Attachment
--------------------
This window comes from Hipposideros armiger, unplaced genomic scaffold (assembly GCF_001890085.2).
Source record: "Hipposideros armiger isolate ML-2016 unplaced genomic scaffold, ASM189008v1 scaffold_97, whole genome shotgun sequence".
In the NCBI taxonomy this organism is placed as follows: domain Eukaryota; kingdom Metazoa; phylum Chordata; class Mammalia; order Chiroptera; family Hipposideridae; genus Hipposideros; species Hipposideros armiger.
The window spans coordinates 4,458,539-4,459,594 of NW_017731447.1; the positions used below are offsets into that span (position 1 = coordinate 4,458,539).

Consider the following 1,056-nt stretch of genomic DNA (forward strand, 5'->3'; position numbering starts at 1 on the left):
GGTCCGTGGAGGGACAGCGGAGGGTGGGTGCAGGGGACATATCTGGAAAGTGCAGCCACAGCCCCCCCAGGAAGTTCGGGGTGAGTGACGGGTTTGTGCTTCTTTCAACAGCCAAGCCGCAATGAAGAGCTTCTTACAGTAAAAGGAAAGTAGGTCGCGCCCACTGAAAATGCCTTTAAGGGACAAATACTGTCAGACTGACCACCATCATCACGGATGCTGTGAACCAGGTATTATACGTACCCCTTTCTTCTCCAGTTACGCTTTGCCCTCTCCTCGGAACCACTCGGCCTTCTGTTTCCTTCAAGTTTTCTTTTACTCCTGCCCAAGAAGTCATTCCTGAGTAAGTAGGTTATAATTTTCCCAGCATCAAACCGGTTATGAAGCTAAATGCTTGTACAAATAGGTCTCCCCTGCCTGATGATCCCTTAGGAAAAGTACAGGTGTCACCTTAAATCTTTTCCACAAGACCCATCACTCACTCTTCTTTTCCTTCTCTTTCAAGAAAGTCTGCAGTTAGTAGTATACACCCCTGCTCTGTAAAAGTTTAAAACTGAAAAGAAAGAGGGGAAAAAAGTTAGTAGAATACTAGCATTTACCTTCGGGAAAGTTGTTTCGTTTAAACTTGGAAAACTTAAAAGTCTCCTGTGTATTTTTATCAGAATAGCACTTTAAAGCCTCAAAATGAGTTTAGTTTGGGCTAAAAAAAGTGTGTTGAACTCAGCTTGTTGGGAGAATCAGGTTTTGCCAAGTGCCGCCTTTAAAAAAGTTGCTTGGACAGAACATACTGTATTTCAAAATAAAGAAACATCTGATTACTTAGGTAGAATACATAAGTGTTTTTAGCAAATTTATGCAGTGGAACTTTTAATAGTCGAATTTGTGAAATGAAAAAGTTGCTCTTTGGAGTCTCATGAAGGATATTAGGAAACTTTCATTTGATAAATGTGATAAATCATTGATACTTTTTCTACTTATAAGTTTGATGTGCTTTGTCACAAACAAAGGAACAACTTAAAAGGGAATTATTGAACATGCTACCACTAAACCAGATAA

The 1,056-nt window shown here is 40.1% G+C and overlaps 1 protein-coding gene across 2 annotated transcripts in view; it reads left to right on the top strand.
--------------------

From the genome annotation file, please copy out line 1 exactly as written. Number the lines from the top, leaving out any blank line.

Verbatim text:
This window comes from Hipposideros armiger, unplaced genomic scaffold (assembly GCF_001890085.2).